When perusing for 2020 fantasy baseball sleepers — I peruse, ya’ll! — this jumped out at me like weird nipples on men at a public pool, Scott Kingery had a top eight line drive rate, tied with Cody Bellinger. The top eight is not as elite as you might imagine, assuming you’re not still imagining weird nipples on strange men. There’s some elite guys in there — the aforementioned Bellinger, Freeman, Trout, Merrifield — but it also has guys like David Fletcher and Domingo Santana, which is why I’ve liked them in the past. So, is Kingery part of that elite line drive rate group or the other bleh group? First off, Fletcher is his own beast, or rather non-beast. A Blech Ness Monster, so to speak. He slaps the ball like he’s playing Whack-A-Mole with a broken mallet handle, and is a batting average play, if anything. He’s more akin with the guy who’s ninth on the line drive rate — Adam Frazier. So are Kingery and Domingo Santana akin — Dokingo Scantana? I’d actually suggest Domingo is Fletcher with bad contact rates. Domingo had a similar fly ball and ground ball rate to Fletcher, but Fletcher had a 10% strikeout rate (elite) and Sunday Santana’s 32% strikeout rate is diseased. Good illustration of this is Domingo’s launch angle is 200th overall, and Kingery’s is 50th. (Fletcher’s is even more slappy at 254th.) So, Scott Kingery has nothing in common with Fletcher or Domingo, but does that mean he has a lot more in common with Bellinger, Trout, et al (not the Israeli airline), or rather…So what can we expect from Scott Kingery for 2020 fantasy baseball and what makes him a sleeper?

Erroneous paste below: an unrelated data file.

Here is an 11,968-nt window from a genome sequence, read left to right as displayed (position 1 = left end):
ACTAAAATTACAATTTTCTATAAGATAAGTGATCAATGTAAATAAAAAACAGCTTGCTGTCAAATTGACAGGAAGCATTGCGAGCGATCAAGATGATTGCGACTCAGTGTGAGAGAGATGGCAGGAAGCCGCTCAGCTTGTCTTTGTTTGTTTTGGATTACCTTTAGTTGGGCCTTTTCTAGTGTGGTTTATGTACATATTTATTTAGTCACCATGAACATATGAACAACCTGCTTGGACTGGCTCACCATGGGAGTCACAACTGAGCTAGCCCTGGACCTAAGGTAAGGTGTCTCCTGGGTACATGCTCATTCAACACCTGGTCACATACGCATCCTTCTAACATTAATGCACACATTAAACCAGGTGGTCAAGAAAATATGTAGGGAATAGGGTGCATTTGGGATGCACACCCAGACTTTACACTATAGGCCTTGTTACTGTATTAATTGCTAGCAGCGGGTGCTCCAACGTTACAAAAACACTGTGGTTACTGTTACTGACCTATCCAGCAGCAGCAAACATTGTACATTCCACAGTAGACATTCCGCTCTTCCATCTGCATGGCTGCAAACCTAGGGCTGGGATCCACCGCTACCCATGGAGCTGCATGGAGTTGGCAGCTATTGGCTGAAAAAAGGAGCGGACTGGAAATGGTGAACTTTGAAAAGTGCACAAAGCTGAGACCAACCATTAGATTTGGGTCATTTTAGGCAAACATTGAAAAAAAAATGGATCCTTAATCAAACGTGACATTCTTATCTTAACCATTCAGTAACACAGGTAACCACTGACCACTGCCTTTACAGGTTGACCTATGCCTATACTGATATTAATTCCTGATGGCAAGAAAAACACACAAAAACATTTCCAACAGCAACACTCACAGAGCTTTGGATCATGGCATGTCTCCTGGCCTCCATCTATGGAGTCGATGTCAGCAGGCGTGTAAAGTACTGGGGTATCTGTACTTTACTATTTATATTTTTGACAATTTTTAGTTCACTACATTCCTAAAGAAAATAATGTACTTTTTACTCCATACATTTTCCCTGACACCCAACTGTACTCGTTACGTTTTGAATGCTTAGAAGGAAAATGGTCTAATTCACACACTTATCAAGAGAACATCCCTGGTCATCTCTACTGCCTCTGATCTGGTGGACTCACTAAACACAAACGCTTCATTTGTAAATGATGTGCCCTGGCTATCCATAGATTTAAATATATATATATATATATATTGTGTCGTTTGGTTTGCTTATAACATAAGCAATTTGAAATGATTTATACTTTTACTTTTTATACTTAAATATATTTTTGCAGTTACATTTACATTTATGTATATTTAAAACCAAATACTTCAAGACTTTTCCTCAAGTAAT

There was one guy I failed to mention in the top eight line drive rate that is actually similar to Kingery — burying the lede! Jorge Polanco had a near-identical line drive rate, similar fly ball rate and hard contact rate. Last year, Polanco hit 22 homers. Obviously Polanco’s got a lot less speed (4 bags). So, think about how valuable Polanco was, but give him steals. As Our Commissioner Manfred says as he stares at a baseball, “Your juices flowing yet? Good!” Now, Polanco hit .295, which is a bit better than Kingery’s .258, said Mr. Obvious. Does Kingery have any chance of hitting for a better average? You’d think with those line drives, right? I am simpatico with your rhetorical questions! The percentage of pitches Kingery swung at outside of the strike zone went from 39.4% to 33.7% while his percentage for balls swung at inside the strike zone went from 64.6% to 73.4%. That is tremendous. He’s still having contact problems (70%) and swinging strike (15.3%) issues, but he’s at least figuring out the right time to swing. At 25 years of age and only going into his third full year, his 29.4% strikeout rate last year can drop dramatically. Will it get to 16.5% and produce a .295 average like Jorge Polanco? That seems ambitious, ya bishes (that rhymes). He could hit .270+ pretty easily though, and, throw some luck into that, maybe he hits .280+. So, 22 homers, .270 and speed? Yummers! How much speed is the only thing left to figure out. He looks like he’s fired out of a cannon on the basepaths. His sprint speed is elite-ish. None of that’s transferred to his steals. He had 15 steals last year in 19 attempts, which is just okay. *sad trombone* He has 30+ steal speed, but I don’t know if we see it. More times on base (from a better average), a different manager and more confidence from being in the league another year should all help. There’s a cheap Fernando Tatis Jr. lurking here. Call him Raccoon-fur-nando. Or not. Your call. For 2020, I’ll give Scott Kingery projections of 80/22/69/.271/24 in 582 ABs with a chance for more.

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